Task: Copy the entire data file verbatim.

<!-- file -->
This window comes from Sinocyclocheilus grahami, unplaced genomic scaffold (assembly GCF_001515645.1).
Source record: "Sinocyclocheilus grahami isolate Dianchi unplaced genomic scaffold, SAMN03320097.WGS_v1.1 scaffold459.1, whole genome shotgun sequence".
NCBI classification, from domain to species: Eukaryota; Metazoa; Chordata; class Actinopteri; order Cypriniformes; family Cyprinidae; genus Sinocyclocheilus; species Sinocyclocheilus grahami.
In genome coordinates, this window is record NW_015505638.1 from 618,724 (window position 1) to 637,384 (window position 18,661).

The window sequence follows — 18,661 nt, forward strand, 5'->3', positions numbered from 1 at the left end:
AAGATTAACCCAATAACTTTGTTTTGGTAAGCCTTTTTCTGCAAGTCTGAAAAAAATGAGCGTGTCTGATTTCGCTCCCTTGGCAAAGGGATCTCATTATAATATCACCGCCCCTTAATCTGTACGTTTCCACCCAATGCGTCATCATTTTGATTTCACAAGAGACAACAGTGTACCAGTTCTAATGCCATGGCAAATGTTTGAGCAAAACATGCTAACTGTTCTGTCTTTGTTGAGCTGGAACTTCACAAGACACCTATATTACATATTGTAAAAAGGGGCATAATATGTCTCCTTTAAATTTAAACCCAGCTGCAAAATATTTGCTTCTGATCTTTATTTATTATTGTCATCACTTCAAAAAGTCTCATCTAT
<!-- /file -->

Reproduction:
This window comes from Sinocyclocheilus grahami, unplaced genomic scaffold (assembly GCF_001515645.1).
Source record: "Sinocyclocheilus grahami isolate Dianchi unplaced genomic scaffold, SAMN03320097.WGS_v1.1 scaffold459.1, whole genome shotgun sequence".
NCBI classification, from domain to species: Eukaryota; Metazoa; Chordata; class Actinopteri; order Cypriniformes; family Cyprinidae; genus Sinocyclocheilus; species Sinocyclocheilus grahami.
In genome coordinates, this window is record NW_015505638.1 from 618,724 (window position 1) to 637,384 (window position 18,661).

The window sequence follows — 18,661 nt, forward strand, 5'->3', positions numbered from 1 at the left end:
AAGATTAACCCAATAACTTTGTTTTGGTAAGCCTTTTTCTGCAAGTCTGAAAAAAATGAGCGTGTCTGATTTCGCTCCCTTGGCAAAGGGATCTCATTATAATATCACCGCCCCTTAATCTGTACGTTTCCACCCAATGCGTCATCATTTTGATTTCACAAGAGACAACAGTGTACCAGTTCTAATGCCATGGCAAATGTTTGAGCAAAACATGCTAACTGTTCTGTCTTTGTTGAGCTGGAACTTCACAAGACACCTATATTACATATTGTAAAAAGGGGCATAATATGTCTCCTTTAAATTTAAACCCAGCTGCAAAATATTTGCTTCTGATCTTTATTTATTATTGTCATCACTTCAAAAAGTCTCATCTAT